Norway is seeking greater leeway to restrict foreign ownership of its offshore fields, a move seen to be potentially targeting a growing Russian interest in its resources.
In recent proposed changes to industry regulations, the Norwegian government beefed up its possibility to reject non-European entities on grounds of national security from acquiring offshore oil and gas licenses.
“I would interpret this as a wish to establish a safer legal basis to impose restrictions on foreign ownership,” Ivar Alvik, a law professor at the University of Oslo, said in a phone interview.
Norway is grappling with accelerating changes in ownership of its oil industry, which is under pressure from the collapse in crude prices, a shift to renewable energy and dwindling resources. BP Plc and Exxon Mobil Corp. have relinquished their role as operators in Norway and big utilities such as RWE AG have sold their local oil and gas businesses. Smaller, more specialized companies, often backed by private equity, are picking up the pieces and Russian companies are among those seeking to move in.
The changing make-up is creating concerns about the financial strength of the newcomers and spurring questions about more strategic issues, such as protecting Norway’s natural-gas system, according to Arild Moe, a senior research fellow at the Fridtjof Nansen Institute in Oslo.
“It’s infrastructure of a high strategic value,” he said. “It touches on very strong economic interests, both in terms of access and knowledge about how it works.”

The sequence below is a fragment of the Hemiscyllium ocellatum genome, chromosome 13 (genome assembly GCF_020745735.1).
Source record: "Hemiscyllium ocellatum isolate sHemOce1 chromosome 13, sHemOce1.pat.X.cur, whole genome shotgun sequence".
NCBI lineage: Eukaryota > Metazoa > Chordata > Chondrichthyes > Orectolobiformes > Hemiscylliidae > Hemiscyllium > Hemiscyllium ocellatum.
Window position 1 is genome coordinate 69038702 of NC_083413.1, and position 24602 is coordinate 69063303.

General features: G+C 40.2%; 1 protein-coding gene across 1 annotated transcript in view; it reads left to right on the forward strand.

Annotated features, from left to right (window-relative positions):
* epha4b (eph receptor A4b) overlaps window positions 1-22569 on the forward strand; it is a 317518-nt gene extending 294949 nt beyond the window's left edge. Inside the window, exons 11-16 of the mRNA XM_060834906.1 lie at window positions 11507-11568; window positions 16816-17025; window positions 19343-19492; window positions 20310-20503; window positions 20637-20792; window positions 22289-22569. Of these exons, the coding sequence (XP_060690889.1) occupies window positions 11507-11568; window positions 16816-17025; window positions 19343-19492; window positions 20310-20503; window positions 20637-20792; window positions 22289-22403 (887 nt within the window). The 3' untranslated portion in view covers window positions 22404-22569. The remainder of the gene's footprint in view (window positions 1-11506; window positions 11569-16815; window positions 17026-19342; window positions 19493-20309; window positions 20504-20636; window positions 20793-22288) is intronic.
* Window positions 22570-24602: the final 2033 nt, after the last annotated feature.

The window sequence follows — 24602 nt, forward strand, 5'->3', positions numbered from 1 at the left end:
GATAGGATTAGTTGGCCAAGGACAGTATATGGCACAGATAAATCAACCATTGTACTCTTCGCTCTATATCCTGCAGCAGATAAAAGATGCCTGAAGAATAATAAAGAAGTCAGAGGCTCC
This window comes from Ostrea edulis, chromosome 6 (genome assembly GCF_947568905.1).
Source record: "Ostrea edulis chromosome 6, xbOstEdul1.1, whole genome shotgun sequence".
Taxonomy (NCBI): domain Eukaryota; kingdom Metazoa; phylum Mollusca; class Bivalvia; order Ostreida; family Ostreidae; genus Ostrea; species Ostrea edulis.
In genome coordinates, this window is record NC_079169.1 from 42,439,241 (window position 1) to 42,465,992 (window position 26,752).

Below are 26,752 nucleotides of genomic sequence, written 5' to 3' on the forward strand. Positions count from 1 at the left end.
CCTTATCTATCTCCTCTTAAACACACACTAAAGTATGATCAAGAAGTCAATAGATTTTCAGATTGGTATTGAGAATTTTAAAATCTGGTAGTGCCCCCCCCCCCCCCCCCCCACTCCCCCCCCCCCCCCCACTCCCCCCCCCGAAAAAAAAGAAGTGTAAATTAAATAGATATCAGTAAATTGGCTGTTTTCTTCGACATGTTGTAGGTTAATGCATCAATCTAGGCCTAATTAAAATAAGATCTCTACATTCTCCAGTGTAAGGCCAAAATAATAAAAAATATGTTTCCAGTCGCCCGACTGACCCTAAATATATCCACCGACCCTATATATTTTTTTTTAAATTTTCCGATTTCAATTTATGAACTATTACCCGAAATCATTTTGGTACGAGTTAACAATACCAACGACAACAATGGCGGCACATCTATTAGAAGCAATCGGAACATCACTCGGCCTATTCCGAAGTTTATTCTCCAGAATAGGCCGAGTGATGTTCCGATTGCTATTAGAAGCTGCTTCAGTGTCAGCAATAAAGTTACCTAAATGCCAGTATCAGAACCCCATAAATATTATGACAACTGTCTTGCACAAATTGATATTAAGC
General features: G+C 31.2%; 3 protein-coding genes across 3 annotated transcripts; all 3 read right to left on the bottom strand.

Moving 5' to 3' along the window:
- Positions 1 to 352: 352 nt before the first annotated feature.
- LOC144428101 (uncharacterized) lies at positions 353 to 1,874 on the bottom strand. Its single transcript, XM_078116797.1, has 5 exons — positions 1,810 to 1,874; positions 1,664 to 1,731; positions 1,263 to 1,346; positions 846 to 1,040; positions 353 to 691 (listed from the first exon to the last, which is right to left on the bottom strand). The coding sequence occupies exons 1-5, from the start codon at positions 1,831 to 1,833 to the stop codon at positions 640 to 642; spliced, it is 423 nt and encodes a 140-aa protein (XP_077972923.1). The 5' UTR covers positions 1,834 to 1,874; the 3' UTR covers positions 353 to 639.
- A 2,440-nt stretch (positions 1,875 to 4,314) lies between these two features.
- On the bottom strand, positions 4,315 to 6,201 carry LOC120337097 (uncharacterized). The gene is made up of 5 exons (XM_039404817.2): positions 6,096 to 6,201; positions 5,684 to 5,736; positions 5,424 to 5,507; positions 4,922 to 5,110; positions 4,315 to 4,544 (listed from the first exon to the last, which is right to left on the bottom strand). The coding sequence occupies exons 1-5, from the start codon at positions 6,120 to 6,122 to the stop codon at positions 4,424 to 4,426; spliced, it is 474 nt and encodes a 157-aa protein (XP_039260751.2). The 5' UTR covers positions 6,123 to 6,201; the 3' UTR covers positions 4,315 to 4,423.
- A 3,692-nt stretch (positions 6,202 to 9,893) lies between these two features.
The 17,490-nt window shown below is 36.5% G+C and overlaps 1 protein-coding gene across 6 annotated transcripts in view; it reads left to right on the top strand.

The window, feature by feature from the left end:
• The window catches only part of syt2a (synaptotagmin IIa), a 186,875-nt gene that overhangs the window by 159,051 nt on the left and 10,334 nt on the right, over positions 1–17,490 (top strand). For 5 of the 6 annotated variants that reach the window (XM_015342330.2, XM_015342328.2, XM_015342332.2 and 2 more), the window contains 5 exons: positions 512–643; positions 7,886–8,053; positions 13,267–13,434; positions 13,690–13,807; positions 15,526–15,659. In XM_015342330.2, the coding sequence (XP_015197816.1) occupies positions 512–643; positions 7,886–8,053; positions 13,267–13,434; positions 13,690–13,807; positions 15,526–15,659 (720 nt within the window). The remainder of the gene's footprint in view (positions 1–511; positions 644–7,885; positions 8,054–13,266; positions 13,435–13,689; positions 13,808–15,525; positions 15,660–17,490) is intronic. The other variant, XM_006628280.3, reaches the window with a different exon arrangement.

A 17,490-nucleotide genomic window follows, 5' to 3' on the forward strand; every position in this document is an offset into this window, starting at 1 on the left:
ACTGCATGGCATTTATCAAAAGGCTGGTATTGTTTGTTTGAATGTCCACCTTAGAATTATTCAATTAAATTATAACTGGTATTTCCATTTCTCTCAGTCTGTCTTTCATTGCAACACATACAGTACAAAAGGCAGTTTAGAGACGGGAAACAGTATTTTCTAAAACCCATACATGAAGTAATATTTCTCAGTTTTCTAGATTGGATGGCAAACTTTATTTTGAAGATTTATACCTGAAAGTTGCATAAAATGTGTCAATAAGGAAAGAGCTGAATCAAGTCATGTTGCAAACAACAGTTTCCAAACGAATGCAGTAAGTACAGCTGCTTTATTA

The Norwegian Petroleum and Energy Ministry said the change puts the country more in line with the rest of Europe. The national security provision exists in a European directive, but Norway didn’t include this clause when it implemented the text in national law in the 1990s. Norway isn’t a member of the European Union, but adopts significant chunks of EU legislation because it participates in the single market through the European Economic Area agreement.
While the new provision could be regarded as a “precautionary measure,” Russian companies’ involvement in Norway has been “high on the agenda” at a time of deeper tension between the government of Vladimir Putin and western Europe over the conflict in Ukraine, Moe said.
Norway approved Russian billionaire Mikhail Fridman’s bid to acquire RWE’s assets in 2014, a transaction the U.K. rejected on its territory, citing the risk of escalating sanctions. State-controlled Rosneft PJSC and Lukoil PJSC are already partners in licenses in Norway’s Arctic, where exploration is accelerating after a border agreement between the two countries. Norway is also facing the potential entry of Gazprom PJSC, which agreed last year to acquire 38.5 percent of OMV AG’s local subsidiary.
Norway has been keen to keep up contact with Russia — its neighbor in the Arctic — even after sanctions were imposed following the 2014 annexation of Crimea. Statoil ASA, Norway’s state-controlled crude producer, also does business in Russia and has a strategic partnership with Rosneft.
Norway has yet to receive an application for the Gazprom-OMV transaction, ministry spokeswoman Ella Bye Morland said by email. She declined to comment on a Reuters report last year that Norway was seeking to lower Gazprom’s stake to a maximum of 25 percent.
The ministry sent its regulation proposal to oil companies and other ministries in a consultation process that will close on June 13.